3 Important Lessons to Help Your Family Deal with Loss

The last two weeks have been a reminder of how fragile our life can be.

As many of you know, we lost a dear young friend in a tragic car accident two weeks ago.

Our young family friend- Emily Martinez, passed away Monday, March 6th at 1am when her vehicle hit a tree and went up in flames before rescue could get to her. As our family got the news, each person reacted differently- from screaming to crying, we have all felt the loss of not having this beautiful girl around anymore.

This is the first time we experience tragic loss from death as a family and it’s been Gus’ and my priority to support our children through their process of mourning in a healthy way.

Loss is all around us and it’s a part of what we must teach and process with our children. Sometimes loss comes in the way of losing a family pet, or losing a grandparent, a sibling or even a parent. Loss can also come from moving from one home to another, losing a job, losing a friend who doesn’t want to talk to us anymore or from having financial loss or even losing your dream of the ideal family.

We never know when loss will knock at our door, but when it does, I would hope your family is as ready and as strong as can be, to process the pain and the questions that arise.

Looking at how our family has processed this loss, there are 3 things I’ve learned that will hopefully support you if you ever need this information:

  1. Dealing with loss doesn’t start the day you have loss, it starts before. Dealing with loss in a healthy way starts with how you deal with joy and happiness and other emotions like anger or bitterness. Why? Because loss is one more emotion we have to manage and if we never learn to manage other emotions in a healthy way, then it will be hard for us to manage loss. That is why I am a strong believer in parents learning about emotional health! When parents take responsibility for their emotional health, it becomes much easier for the children to manage their emotions for good and for bad.
  2. Loss is dealt with differently by each person. Some people in our family cried and screamed, while others just sat silent to the news. It was important we had created a family culture that offers a safe space where everyone can be himself/herself. In the midst of the pain, each person in the family could be who they are and was not expected to be one thing or another or to act one way or another. One of my son’s immediate way to mourn and be of support was to take food to Emily’s mom and little brother. My son’s girlfriend started a Gofundme campaign and helped with vigil preparations- staying busy and productive helped her show the love she had for Emily. Our family shared the news on social media, asking our friends for prayers and financial support for the family. We were so grateful for everyone who donated, even when they did not know Emily personally. My youngest daughter drew a sad face on a post it note and that was her way of processing. Gus and I repeatedly asked our children if they were “ok” and either way we respected their process and verbalized our own sadness.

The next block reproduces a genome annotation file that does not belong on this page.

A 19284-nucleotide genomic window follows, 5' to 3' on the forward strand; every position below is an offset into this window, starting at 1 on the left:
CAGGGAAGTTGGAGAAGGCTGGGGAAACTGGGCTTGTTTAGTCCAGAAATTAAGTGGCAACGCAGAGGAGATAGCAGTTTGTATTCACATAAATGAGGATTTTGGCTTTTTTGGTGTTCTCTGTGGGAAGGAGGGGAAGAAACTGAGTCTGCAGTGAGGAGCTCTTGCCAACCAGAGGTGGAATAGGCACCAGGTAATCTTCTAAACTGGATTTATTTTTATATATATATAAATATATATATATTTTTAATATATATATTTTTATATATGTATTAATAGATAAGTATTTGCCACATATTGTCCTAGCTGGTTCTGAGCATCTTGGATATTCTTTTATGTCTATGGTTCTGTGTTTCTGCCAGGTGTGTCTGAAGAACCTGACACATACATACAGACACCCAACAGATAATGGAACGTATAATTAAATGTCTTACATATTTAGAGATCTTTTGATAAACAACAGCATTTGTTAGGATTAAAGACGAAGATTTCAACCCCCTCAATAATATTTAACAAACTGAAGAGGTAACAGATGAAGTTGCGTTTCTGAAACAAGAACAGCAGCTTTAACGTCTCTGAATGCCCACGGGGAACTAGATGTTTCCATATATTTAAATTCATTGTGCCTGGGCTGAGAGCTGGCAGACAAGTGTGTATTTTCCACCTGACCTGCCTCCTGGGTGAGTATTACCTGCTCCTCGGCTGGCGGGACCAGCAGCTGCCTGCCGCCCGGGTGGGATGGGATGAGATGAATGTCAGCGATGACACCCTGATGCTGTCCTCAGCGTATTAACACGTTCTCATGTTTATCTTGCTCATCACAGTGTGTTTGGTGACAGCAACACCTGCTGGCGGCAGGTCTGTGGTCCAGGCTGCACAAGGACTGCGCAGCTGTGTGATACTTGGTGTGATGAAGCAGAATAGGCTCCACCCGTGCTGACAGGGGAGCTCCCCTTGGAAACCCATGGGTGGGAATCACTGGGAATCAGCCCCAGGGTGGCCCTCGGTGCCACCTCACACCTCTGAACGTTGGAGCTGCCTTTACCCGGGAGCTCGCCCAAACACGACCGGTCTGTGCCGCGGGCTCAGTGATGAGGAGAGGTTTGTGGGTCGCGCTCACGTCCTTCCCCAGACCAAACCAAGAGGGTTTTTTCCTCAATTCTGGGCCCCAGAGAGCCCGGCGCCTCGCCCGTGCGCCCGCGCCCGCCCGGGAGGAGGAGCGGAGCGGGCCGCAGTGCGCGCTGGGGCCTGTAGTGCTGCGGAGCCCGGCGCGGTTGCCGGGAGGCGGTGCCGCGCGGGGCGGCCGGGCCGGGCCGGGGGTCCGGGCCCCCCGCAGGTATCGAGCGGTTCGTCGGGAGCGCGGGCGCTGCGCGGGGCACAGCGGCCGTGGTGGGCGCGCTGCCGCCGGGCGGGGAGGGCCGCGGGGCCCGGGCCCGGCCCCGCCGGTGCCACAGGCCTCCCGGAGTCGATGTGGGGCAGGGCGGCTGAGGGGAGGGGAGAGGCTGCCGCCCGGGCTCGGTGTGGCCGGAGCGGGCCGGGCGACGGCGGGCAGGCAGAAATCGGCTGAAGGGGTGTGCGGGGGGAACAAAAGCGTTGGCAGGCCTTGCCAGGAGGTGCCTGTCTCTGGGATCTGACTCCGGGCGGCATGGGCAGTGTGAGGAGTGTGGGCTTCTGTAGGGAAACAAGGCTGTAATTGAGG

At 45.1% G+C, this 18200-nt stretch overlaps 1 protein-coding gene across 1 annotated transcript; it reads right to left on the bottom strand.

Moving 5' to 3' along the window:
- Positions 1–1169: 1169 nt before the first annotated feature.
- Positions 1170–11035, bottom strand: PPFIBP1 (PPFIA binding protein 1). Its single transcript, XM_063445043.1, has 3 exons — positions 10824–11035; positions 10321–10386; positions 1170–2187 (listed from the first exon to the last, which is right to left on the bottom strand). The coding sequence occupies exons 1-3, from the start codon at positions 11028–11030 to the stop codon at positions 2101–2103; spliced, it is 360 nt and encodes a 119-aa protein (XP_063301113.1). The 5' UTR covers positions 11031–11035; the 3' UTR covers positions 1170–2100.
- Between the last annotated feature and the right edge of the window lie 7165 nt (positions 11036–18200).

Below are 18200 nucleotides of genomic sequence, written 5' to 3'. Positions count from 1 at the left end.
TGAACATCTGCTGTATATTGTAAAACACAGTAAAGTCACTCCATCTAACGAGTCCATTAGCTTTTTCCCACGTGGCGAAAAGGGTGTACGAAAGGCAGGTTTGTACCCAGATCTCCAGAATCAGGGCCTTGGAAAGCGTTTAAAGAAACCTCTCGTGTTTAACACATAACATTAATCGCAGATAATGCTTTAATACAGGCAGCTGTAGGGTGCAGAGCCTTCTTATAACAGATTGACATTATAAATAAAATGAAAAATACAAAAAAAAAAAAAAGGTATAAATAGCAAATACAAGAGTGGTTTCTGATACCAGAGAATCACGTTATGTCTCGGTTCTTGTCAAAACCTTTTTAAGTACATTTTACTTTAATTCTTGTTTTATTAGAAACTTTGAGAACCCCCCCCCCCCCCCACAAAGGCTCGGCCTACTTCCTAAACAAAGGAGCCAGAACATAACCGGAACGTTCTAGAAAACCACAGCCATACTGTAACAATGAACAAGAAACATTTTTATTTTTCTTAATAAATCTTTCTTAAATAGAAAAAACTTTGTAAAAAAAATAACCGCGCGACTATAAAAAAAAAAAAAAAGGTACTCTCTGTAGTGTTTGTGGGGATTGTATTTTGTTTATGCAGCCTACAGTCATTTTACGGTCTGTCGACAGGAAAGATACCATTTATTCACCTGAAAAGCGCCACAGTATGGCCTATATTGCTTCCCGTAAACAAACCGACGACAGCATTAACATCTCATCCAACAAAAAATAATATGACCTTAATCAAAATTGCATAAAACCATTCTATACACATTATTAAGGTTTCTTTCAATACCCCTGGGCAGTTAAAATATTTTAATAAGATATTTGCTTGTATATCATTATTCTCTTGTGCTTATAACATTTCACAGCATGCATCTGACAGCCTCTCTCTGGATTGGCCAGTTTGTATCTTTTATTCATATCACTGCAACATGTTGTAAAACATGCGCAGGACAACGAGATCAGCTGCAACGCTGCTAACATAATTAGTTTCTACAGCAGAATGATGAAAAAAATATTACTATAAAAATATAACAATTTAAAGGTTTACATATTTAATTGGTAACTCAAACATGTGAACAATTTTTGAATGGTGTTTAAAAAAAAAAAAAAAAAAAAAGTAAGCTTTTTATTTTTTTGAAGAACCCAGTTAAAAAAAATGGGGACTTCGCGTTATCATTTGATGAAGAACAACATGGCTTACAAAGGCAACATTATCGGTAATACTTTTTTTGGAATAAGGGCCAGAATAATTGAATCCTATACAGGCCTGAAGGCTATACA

3. Embrace the loss as hard as that is and move on. In the cycle of healing, we go through the pain, BUT WE MUST RETURN TO JOY willingly. Part of dealing with loss in a healthy way is knowing that loss and mourning is just a part of the process and in this process it is our personal responsibility to return to joy. There are times when the loss is so great that the person can visit and revisit the events, but there has to be a conscious moment to “catch” those thoughts and let them go, knowing they don’t serve us. The truth is there are questions that may never be answered regarding loss and we could ponder on them forever and that is why we must move on with a conscious choice. Notice I used the word CONSCIOUS, because if the difficult decision to move on is not done at a conscious and adult level, then it might never be done. At this point, take all the positive lessons you can from the loss, store them away in your heart as wisdom and CHOOSE to move on.

Take time to tell your loved ones how much you love them and what they mean to you. Today is a gift. Tomorrow is not promised. My heart and prayers are with you if you are experiencing loss right now. May God give you peace and courage to continue.

Question: Are there any other healthy ways your family has dealt with loss? Please share them below.